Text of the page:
I walk around all sides of the store looking for Christmas windows, and on the rue de Sèvres side there are eight windows with animations and platforms for the kids to stand on to see better.

The Bon Marché is not well-known to me as it is sort of off my usual path. There are two buildings on the rue de Sèvres, divided by the rue du Bac. There is a third building behind, on the corner of the rue du Bac and the rue de Babylone and the Bon Marché's name is on it, but all the other signs say 'Conran,' which I believe somebody told me is the name of the owner of the 'Habitat' chain.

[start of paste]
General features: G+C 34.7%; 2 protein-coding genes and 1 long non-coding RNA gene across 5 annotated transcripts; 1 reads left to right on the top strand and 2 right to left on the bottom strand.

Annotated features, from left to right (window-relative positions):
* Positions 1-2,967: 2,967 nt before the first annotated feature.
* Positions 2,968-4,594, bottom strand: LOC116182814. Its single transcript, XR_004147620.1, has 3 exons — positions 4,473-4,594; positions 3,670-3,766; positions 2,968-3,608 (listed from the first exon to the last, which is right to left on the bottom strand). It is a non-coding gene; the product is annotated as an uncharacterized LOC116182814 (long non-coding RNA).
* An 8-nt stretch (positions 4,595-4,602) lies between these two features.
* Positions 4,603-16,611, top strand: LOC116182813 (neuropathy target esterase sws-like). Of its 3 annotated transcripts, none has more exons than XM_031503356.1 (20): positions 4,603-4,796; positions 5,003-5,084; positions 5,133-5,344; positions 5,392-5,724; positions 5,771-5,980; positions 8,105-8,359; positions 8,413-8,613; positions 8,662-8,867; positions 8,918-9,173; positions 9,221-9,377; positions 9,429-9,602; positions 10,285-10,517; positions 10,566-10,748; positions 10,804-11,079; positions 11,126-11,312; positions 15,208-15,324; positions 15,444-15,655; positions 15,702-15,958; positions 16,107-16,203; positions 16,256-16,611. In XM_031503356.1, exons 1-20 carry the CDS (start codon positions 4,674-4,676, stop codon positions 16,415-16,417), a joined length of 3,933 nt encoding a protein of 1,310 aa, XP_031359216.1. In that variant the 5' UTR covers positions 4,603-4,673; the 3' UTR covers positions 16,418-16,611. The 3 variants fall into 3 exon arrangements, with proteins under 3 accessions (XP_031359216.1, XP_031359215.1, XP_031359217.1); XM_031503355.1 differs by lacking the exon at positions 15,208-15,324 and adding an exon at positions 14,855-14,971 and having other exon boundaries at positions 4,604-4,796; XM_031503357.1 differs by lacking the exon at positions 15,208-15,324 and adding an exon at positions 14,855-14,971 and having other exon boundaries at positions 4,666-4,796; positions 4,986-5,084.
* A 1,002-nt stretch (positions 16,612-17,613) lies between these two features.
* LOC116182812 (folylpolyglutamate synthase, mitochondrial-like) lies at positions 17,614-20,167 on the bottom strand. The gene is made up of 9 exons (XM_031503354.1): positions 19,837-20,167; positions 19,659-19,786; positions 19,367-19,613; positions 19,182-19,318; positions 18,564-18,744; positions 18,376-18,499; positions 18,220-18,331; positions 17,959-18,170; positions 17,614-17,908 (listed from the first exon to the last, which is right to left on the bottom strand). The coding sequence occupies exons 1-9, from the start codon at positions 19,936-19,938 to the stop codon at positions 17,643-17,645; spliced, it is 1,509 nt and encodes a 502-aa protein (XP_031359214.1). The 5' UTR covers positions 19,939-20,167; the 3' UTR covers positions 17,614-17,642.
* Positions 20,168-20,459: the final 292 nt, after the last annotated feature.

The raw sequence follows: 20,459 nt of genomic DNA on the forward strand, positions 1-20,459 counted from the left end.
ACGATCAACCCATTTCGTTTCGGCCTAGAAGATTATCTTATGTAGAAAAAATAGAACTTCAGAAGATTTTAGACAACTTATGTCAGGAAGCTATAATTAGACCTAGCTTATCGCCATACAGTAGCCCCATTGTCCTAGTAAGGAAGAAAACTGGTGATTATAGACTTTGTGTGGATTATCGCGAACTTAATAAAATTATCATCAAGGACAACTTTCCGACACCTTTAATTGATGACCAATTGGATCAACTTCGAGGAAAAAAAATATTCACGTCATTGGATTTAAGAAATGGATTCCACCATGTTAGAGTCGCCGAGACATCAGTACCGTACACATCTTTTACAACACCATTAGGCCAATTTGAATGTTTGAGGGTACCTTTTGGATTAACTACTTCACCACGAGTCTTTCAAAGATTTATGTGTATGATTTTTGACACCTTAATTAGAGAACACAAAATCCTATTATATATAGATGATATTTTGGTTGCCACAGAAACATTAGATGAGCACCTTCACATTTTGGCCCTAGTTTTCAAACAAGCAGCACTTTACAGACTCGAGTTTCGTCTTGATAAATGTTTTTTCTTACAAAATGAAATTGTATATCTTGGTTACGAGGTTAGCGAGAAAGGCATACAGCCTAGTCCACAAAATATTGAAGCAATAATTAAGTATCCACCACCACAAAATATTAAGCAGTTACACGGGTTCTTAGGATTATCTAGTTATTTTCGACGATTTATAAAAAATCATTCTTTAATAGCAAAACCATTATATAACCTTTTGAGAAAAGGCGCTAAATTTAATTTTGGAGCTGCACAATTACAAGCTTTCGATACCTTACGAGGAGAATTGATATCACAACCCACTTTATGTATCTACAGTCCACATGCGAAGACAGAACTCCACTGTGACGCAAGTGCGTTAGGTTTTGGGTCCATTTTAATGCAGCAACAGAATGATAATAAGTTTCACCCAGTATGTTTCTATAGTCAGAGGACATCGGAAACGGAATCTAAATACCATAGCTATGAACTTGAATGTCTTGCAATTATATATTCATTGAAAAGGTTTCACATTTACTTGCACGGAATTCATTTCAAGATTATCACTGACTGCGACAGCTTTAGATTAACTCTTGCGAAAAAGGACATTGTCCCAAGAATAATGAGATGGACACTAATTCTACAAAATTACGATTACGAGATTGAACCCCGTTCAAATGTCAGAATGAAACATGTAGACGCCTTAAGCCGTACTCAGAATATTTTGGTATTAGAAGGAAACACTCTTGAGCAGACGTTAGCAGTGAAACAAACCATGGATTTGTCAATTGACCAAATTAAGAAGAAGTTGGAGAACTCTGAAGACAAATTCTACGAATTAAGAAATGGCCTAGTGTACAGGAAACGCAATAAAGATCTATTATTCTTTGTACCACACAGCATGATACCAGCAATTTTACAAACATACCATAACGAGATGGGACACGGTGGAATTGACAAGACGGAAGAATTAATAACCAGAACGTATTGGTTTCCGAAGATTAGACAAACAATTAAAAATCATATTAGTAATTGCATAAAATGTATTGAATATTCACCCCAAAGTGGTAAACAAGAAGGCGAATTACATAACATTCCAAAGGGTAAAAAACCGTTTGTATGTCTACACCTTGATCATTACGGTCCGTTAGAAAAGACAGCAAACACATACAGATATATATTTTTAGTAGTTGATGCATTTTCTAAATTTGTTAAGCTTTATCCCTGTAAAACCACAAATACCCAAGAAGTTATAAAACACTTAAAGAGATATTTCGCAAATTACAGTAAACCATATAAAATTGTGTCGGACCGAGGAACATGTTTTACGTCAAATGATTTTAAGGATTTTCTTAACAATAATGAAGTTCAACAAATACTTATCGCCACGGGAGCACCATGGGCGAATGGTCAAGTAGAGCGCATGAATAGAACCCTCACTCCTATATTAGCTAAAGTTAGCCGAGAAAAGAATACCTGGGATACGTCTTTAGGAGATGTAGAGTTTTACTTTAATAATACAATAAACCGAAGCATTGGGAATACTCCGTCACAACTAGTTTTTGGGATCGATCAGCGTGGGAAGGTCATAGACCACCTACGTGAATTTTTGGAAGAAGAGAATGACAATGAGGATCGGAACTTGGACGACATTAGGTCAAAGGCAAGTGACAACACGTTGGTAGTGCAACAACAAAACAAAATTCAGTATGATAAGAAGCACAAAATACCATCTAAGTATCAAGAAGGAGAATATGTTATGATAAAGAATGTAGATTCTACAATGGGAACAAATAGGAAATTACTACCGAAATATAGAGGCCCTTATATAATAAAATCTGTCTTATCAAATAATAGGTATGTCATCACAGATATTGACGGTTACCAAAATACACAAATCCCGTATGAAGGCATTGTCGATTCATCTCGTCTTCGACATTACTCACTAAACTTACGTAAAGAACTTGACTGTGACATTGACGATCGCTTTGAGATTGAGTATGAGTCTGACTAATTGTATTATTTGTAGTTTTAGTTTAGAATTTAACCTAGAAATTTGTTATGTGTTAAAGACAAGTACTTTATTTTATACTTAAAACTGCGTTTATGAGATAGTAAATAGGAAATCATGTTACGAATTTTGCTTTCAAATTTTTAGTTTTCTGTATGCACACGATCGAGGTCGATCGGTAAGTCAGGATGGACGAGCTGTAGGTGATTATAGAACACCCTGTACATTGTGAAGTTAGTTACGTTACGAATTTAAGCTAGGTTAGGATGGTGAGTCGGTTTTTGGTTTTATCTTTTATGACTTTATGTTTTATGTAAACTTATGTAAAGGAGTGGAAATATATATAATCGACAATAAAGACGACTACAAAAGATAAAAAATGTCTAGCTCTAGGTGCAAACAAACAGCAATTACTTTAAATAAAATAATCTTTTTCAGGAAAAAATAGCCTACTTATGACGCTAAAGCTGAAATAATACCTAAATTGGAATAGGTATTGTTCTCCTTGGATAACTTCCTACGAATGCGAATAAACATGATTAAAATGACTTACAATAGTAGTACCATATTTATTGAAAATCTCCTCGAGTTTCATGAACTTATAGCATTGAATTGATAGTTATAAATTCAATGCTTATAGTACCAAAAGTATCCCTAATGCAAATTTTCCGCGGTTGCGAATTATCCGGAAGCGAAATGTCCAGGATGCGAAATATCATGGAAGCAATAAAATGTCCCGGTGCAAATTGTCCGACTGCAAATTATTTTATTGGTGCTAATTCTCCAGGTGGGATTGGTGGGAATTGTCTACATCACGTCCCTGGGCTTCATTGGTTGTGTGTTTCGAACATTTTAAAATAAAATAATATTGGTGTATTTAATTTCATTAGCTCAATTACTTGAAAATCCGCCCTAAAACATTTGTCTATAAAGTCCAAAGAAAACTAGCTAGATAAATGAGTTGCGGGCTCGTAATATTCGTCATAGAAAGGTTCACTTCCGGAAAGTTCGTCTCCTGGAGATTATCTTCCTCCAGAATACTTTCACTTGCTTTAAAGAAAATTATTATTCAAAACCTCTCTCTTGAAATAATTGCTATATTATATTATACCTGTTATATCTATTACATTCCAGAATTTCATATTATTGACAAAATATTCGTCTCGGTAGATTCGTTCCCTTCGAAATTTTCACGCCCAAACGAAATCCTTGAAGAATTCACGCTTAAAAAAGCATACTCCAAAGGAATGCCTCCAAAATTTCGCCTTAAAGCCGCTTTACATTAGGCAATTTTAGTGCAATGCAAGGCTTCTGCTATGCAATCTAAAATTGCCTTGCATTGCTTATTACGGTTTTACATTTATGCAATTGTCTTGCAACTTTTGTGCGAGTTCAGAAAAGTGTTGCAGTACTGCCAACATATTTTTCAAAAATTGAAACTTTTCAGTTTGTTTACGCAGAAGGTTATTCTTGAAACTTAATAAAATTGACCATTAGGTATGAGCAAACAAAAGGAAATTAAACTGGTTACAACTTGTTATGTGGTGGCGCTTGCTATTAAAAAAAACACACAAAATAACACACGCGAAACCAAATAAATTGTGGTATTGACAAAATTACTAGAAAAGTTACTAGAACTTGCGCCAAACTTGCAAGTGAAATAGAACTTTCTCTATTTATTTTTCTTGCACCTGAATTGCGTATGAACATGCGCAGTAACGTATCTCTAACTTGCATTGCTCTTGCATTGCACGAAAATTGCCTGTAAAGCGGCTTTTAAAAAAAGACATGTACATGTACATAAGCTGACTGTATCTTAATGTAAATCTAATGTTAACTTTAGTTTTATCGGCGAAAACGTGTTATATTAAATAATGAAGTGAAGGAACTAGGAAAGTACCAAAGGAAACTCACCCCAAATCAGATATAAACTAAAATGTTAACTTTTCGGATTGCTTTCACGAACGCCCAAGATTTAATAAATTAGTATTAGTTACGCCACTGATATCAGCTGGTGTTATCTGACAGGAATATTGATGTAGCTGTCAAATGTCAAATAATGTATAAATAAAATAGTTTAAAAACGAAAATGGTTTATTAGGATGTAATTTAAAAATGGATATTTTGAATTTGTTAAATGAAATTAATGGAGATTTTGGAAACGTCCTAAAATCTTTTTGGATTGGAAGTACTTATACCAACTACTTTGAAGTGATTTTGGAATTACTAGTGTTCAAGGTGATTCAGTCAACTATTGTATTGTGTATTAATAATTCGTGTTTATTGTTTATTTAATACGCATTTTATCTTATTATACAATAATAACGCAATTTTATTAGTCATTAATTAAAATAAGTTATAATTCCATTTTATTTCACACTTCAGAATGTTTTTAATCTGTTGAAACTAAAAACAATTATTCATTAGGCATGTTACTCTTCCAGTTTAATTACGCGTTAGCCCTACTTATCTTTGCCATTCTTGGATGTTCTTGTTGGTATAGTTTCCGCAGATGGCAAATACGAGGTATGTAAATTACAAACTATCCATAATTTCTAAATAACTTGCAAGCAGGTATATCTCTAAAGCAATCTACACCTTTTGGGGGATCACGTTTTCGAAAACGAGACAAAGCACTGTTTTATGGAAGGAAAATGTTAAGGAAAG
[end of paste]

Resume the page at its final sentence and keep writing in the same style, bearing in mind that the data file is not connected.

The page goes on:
The rest of the rue de Sèvres contained the community of the Filles de Saint-Thomas-de-Villeneuve, L'Hospice des Incurables, and the one-time bird palace and later Convent des Oiseaux - demolished in 1911. The Children's Hospital and the Hospital Neckar, also a hospital for children, are still in this street.

Bon Marche

Beyond the boulevard Pasteur, the rue de Sèvres becomes rue Lecourbe, but is it still the same Roman trace, running to Meudon and Sèvres, always past Issy.

To round things off, I go into the rue Saint Placide, which has a lot of discount shops, to check on the toy shop 'Train Bleu' over by the rue de Rennes - but it is closed and gone. Not gone, is the eternal construction of the underground parking garage that has had this street torn up for years.

The Romans, with their lousy politics but good administrations, probably parked their chariots out at Issy when they were around these parts.